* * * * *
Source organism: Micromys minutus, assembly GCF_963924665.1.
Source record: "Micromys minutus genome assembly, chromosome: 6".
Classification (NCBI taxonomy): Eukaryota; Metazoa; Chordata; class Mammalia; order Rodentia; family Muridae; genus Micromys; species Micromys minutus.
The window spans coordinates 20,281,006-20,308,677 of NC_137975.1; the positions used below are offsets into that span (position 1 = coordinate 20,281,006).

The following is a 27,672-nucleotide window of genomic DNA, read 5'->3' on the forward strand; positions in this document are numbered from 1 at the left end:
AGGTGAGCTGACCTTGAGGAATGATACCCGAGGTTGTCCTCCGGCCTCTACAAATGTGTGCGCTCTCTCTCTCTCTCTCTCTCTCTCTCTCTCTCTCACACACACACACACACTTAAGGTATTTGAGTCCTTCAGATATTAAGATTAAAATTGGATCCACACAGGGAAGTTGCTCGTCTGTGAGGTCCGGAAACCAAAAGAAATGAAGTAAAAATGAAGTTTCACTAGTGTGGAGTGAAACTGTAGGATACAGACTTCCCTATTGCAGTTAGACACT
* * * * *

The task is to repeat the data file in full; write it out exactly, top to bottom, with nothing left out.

Source organism: Micromys minutus, assembly GCF_963924665.1.
Source record: "Micromys minutus genome assembly, chromosome: 6".
Classification (NCBI taxonomy): Eukaryota; Metazoa; Chordata; class Mammalia; order Rodentia; family Muridae; genus Micromys; species Micromys minutus.
The window spans coordinates 20,281,006-20,308,677 of NC_137975.1; the positions used below are offsets into that span (position 1 = coordinate 20,281,006).

The following is a 27,672-nucleotide window of genomic DNA, read 5'->3' on the forward strand; positions in this document are numbered from 1 at the left end:
AGGTGAGCTGACCTTGAGGAATGATACCCGAGGTTGTCCTCCGGCCTCTACAAATGTGTGCGCTCTCTCTCTCTCTCTCTCTCTCTCTCTCTCTCTCACACACACACACACACTTAAGGTATTTGAGTCCTTCAGATATTAAGATTAAAATTGGATCCACACAGGGAAGTTGCTCGTCTGTGAGGTCCGGAAACCAAAAGAAATGAAGTAAAAATGAAGTTTCACTAGTGTGGAGTGAAACTGTAGGATACAGACTTCCCTATTGCAGTTAGACACT